In a revelation to the Prophet Joseph Smith, the Lord specified conditions for baptism:
"All those who humble themselves before God, and desire to be baptized, and come forth with broken hearts and contrite spirits, and witness before the church that they have truly repented of all their sins, and are willing to take upon them the name of Jesus Christ, having a determination to serve him to the end, and truly manifest by their works that they have received of the Spirit of Christ unto the remission of their sins, shall be received by baptism into his church." (D&C 20:37.)"These conditions," wrote Elder James E. Talmage in The Articles of Faith, "exclude all who have not arrived at the age of discretion and accountability; and by direct commandment the Lord has forbidden the Church to receive any who have not attained to such age. (See D&C 20:71.)
"By revelation the Lord had designated eight years as the age at which children may be properly baptized into the Church; and parents are required to prepare their children for the ordinances of the Church by teaching them the doctrines of faith, repentance, baptism, and the laying on of hands for the gift of the Holy Ghost. Failure in this requirement is accounted by the Lord as a sin resting upon the heads of the parents. (See D&C 68:25-27.)"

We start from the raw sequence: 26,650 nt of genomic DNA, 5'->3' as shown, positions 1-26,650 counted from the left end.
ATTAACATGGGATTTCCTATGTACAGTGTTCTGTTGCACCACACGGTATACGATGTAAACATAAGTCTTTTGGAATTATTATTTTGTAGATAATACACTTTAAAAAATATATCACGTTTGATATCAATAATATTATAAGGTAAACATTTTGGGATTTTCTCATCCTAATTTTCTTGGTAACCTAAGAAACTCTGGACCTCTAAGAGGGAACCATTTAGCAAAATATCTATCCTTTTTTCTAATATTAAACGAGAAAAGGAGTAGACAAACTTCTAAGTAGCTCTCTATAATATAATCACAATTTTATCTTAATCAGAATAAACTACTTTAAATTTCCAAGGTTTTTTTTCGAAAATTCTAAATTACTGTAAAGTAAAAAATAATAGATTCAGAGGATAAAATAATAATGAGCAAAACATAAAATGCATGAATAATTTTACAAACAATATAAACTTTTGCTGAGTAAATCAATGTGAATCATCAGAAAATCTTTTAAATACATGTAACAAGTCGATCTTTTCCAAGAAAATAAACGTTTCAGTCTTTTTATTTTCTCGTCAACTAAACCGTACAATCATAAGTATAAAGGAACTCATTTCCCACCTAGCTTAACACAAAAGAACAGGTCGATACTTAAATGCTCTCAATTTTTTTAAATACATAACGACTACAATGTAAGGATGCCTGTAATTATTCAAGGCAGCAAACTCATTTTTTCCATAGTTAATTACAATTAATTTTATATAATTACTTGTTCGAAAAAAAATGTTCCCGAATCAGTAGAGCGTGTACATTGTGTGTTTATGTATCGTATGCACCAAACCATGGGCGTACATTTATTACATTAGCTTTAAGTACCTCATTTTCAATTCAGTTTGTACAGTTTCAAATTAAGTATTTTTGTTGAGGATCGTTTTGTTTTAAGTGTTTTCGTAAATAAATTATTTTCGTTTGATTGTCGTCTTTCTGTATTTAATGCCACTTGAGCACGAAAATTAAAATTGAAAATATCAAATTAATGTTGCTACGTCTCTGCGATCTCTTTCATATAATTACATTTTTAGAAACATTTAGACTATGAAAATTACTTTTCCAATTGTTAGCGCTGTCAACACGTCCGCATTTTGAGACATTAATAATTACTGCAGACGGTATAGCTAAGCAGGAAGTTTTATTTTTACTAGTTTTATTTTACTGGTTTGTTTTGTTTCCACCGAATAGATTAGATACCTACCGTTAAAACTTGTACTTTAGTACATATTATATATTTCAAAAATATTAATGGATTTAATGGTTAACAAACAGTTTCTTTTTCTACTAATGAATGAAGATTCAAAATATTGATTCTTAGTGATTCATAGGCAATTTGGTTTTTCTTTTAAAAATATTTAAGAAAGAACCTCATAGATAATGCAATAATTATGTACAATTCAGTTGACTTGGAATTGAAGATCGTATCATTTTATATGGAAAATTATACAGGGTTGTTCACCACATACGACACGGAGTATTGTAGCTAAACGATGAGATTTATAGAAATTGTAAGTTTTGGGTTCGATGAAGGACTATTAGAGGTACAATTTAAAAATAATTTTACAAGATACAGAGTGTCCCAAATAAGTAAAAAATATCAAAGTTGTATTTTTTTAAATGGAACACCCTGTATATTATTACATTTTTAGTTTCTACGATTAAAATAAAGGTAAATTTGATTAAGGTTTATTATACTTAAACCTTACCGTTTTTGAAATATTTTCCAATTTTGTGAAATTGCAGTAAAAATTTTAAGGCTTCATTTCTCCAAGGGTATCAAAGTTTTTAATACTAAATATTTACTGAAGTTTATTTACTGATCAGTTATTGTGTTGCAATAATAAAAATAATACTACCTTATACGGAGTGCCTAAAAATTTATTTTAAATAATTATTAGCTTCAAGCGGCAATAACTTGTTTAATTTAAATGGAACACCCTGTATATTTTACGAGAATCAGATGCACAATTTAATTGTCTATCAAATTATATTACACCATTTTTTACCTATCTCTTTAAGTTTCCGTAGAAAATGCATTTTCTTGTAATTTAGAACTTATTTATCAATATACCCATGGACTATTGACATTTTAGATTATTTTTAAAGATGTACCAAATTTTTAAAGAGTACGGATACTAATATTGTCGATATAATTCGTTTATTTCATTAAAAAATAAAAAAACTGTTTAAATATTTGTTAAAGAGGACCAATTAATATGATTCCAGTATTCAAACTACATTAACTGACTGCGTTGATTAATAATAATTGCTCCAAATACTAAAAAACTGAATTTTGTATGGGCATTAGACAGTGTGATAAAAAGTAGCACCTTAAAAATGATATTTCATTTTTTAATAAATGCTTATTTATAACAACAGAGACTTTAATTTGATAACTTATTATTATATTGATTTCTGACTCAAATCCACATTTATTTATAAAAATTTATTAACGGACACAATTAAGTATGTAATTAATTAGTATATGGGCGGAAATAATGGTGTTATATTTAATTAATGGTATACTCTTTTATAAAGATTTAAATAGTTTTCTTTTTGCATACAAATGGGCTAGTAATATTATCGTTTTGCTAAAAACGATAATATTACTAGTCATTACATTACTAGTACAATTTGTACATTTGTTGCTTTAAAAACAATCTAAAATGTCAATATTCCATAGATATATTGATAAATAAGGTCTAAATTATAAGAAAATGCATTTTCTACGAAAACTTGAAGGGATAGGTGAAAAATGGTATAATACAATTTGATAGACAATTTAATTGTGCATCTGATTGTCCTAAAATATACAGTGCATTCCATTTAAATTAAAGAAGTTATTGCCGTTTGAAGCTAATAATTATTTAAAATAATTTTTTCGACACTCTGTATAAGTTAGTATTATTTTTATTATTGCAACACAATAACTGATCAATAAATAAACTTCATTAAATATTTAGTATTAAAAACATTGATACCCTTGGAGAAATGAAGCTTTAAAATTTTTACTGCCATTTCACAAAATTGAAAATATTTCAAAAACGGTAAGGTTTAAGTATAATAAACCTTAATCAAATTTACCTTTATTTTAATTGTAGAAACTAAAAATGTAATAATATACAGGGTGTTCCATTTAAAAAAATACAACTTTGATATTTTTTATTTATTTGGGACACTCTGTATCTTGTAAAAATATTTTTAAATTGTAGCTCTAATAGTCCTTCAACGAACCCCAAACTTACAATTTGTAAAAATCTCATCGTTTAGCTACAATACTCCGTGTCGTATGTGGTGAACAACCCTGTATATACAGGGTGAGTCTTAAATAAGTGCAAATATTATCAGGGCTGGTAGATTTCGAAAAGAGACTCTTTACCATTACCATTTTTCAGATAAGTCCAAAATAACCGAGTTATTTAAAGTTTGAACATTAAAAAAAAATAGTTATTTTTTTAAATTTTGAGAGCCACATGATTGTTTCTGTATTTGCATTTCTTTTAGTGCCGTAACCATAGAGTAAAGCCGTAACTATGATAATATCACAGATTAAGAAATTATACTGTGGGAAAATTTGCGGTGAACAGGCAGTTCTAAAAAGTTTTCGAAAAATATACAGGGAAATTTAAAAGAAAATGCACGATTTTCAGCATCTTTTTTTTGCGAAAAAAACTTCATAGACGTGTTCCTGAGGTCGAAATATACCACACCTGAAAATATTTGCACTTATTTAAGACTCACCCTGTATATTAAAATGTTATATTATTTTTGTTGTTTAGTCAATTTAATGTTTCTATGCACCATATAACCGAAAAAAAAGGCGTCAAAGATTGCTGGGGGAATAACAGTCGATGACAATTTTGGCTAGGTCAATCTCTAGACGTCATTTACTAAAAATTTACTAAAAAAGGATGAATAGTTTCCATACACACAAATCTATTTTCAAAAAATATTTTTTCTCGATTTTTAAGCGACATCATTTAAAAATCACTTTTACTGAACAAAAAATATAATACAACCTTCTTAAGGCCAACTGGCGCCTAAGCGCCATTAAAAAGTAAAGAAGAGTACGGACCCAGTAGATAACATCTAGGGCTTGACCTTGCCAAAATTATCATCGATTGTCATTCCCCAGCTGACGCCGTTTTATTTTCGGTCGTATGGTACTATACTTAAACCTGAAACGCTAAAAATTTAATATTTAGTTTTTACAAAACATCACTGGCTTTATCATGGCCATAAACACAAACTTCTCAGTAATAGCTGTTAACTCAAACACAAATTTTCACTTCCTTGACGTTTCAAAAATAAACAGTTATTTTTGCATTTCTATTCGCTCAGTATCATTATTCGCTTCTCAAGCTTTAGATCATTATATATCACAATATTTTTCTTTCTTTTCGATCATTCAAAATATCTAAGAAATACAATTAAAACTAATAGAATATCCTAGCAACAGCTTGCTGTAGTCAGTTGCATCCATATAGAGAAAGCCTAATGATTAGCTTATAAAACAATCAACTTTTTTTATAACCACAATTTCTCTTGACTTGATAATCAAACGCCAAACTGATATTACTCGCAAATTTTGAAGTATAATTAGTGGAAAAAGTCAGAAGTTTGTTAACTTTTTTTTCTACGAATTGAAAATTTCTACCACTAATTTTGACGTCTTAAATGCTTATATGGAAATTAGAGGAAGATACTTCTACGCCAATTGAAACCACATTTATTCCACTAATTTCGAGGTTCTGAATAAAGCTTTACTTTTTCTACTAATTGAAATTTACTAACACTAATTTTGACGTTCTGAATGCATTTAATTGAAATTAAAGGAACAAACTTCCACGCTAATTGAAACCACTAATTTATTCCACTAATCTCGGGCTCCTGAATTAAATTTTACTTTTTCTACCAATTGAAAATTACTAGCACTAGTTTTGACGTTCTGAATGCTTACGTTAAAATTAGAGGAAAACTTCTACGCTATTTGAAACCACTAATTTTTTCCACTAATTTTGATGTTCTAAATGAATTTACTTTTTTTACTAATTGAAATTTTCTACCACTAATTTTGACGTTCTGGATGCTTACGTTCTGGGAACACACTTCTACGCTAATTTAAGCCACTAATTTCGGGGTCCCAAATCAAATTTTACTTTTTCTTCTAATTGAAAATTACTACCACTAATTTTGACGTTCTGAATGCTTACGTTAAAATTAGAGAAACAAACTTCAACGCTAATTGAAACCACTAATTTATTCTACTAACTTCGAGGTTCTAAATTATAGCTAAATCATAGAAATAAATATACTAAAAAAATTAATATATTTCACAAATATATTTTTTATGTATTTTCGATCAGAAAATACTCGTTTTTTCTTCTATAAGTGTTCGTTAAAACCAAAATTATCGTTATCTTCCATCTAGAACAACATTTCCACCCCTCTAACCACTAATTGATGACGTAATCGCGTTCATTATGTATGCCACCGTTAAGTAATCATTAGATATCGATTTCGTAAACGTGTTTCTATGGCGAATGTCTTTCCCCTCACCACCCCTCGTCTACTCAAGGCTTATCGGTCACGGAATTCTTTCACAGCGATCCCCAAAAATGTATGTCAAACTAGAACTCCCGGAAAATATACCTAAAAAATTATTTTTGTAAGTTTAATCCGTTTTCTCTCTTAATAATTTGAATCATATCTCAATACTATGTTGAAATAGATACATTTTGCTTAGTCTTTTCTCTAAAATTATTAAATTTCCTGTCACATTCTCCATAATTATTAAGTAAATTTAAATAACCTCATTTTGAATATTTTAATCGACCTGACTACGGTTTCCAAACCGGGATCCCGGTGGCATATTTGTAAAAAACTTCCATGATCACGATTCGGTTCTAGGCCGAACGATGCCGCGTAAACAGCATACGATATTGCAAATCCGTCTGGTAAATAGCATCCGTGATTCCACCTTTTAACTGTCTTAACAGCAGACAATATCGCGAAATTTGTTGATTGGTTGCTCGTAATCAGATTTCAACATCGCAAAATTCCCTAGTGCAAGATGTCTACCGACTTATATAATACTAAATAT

Elder Talmage emphasized, "The Latter-day Saints are opposed to the practice of infant baptism, which indeed they believe to be a sacrilege. No one having faith in the word of God can look upon the child as culpably wicked; such an innocent being needs no initiation into the fold, for he has never strayed therefrom; he needs no remission of sins for he has committed no sin; and should he die before he has become contaminated by the sins of earth he will be received without baptism into the paradise of God."